Then let that engineer live with his family downwind from the plant.

          I like this road to serfdom. Make the executives, engineers, and operators ALL live within two miles of the nuclear manor.

        2. Hal H

          I don’t understand this attitude really. Who get’s to decide? Well, really it’s the government, and if the government is democratically elected, then it’s the voters of 20, 30, 40 years ago, and the regulator of today, which is again under the control of…voters. In other words, the real deciders are all of us in a democratic nation. Don’t use excuses I say. We don’t need a scapegoat. It’s you and me and our neighbors that are controlling our own situations, to the extent it’s under human decision.

  8. HB

    The one thing that has unnerved me, and since 3/16, is the spent fuel pool at reactor 4. That was a bad moment when the head of our NRC says it’s going dry and then I found out it had the offloaded, non-spent fuel from reactor 4. No containment….

    My name is Horvath, and I’ve blogged on this topic, and commented here on NC since 2008 (more than 100 comments, friendly, on topic, recommend this site to many people, etc.), but now I can’t post here without using an alias since I mentioned shortcomings in some of the analysis. Is diverse opinion out of bounds suddenly?

  9. Expat

    Nuclear weapons are very safe. Out of the tens of thousands of nuclear weapons that have existed, only two killed anyone.

    I don’t believe Tepco, Areva, or our public servants are any more evil than their counterparts of fifty years ago, but information technology exposes them more easily and more rapidly. But, corporations and politicians have achieved a new invincibility, so they don’t really care except about share prices.

    1. Frank

      The depleted uranium ones that get used in the middle east probably aren’t safe. If you want to see what radiation does to people, just study people there.

    2. Mark P.

      ‘Nuclear weapons are very safe. Out of the tens of thousands of nuclear weapons that have existed, only two killed anyone.’

      So far. Nuclear deterrence — and its stability — is highly overrated by conventional deterrence theorists and the neorealist crowd.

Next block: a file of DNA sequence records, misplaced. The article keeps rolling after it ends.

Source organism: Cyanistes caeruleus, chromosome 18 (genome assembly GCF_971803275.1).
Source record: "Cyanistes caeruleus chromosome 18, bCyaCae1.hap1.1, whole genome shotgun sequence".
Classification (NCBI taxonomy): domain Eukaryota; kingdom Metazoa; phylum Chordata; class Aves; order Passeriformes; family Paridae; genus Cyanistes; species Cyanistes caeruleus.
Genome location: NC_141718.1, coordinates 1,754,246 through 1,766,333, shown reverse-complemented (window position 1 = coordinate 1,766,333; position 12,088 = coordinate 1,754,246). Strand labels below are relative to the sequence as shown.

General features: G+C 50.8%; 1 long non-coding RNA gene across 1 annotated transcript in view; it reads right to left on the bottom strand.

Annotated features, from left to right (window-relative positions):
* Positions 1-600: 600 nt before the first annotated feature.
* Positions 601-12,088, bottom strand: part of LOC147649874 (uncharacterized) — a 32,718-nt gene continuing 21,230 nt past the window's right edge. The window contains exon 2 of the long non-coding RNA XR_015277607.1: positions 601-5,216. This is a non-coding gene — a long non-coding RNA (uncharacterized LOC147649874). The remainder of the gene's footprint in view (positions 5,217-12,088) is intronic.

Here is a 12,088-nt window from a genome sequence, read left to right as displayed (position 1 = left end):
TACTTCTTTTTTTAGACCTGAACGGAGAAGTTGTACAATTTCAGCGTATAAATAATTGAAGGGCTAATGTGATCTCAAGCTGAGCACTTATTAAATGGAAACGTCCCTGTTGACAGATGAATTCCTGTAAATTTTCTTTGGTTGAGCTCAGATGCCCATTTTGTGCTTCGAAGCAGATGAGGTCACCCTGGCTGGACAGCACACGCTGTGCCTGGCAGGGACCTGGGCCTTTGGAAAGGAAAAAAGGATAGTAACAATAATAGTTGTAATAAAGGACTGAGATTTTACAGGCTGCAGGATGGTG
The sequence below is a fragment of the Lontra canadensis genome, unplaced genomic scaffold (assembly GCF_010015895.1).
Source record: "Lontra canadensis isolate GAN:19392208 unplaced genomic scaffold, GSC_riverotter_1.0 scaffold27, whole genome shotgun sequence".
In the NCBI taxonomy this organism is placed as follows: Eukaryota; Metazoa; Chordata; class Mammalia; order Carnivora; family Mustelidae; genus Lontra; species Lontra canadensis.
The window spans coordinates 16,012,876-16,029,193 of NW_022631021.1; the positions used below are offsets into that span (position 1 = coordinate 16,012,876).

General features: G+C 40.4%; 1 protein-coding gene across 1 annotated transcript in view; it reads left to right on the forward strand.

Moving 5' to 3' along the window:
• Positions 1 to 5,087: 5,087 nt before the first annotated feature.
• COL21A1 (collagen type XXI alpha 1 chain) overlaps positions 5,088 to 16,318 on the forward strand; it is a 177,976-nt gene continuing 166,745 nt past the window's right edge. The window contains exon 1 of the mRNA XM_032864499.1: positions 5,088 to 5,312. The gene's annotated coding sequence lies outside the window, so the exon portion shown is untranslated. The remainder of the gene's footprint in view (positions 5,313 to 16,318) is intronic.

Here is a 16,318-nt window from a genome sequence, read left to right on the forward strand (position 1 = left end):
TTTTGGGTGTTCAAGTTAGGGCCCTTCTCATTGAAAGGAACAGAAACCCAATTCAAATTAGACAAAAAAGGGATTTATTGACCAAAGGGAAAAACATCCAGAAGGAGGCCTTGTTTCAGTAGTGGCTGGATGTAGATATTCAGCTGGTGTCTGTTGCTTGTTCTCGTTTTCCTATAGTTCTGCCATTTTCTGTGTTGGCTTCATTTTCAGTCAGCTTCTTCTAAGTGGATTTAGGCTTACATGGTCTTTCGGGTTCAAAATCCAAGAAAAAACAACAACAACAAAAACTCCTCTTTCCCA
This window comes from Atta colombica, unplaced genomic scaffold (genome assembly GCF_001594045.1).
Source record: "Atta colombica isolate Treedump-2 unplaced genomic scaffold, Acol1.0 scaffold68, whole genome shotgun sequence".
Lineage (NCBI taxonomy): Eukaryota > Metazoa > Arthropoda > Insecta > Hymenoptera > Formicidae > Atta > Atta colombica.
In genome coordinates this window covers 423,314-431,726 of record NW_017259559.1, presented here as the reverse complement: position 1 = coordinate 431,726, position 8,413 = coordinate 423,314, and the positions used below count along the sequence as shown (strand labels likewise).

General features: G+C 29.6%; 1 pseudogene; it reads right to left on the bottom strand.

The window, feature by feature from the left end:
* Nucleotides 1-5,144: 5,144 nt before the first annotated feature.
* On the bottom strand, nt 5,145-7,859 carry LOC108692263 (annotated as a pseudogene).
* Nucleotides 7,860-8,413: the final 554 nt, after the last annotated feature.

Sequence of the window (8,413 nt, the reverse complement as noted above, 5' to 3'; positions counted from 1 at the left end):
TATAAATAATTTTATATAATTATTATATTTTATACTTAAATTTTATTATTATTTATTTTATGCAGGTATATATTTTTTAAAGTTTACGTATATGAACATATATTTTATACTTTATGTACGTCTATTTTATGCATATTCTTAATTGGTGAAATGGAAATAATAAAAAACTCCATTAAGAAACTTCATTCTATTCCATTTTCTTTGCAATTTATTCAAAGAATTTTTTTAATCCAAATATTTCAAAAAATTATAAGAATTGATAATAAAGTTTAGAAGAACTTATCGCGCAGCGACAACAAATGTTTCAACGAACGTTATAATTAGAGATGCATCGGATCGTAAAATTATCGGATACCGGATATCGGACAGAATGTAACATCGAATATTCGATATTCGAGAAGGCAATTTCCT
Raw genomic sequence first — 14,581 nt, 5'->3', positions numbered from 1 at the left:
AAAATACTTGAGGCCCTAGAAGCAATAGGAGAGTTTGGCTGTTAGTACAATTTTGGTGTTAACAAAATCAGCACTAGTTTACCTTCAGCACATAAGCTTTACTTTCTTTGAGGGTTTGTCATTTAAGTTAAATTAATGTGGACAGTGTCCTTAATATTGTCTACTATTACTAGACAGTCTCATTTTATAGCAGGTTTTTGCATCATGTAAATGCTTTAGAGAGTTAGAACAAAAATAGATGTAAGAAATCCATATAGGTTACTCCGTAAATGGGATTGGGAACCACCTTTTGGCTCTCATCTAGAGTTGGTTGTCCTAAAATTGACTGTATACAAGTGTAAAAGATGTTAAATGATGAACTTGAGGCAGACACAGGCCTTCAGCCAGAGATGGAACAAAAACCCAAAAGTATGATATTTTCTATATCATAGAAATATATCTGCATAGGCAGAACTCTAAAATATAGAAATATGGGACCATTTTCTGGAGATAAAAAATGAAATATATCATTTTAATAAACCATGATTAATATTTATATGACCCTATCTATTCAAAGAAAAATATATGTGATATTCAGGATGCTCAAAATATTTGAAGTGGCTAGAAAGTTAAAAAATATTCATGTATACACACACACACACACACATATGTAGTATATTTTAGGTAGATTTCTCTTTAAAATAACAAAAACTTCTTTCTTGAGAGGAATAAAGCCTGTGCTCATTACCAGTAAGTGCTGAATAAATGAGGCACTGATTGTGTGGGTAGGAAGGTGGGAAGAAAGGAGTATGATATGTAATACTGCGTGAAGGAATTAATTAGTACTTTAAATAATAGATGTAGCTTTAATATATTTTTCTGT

10. psychohistorian

    It is my understanding that it is not a matter of if but when one or more of those reactors is going to lose containment entirely. My understanding is that they cannot exert control enough to shut them down and the cooling situation is getting worse.

    Certainly if one goes it will be harder to maintain the rest if the first one going doesn’t incite the rest to follow.

    If I were a government official I would not want to get up and tell the public this message.

    1. Mark P.

      Granted it won’t be good. But there are worse possibilities than reactors’ meltdowns and loss of containment in the context of Fukushima — as opposed to the blowout of a live reactor like Chernobyl — despite the popular language of nuclear panic putting a lot of stress on those terms.

      Very simply, the terrible worry at Fukushima is the staggering quantity of radioactive material — most of it used fuel — spread out over the site and, particularly, the spent fuel pool at reactor 4, which within the first week scientists at both Areva and the U.S.’s NRC were able to figure out from emissions was partially or wholly uncovered.

      1. fajensen

        Chernobyl happened quickly and was over quicky. Fukushima will drag on for maybe a year. I am afraid that Fukushima will end up releasing more radioactivity than Chernobyl.

        PS: The last two weeks I have measured double the normal background+Radon radiation of 0.1 uS/h inside my home in Denmark. It is now a steady 0.22 uS/h.

        1. Hal H

          Very interesting. I calculate if it remained steady (it will of course go up or down instead), then it would total 2 milli Sieverts/year, or not enough to statistically increase risk. But having actual data from another independent source is great. Thanks.

        2. Hal H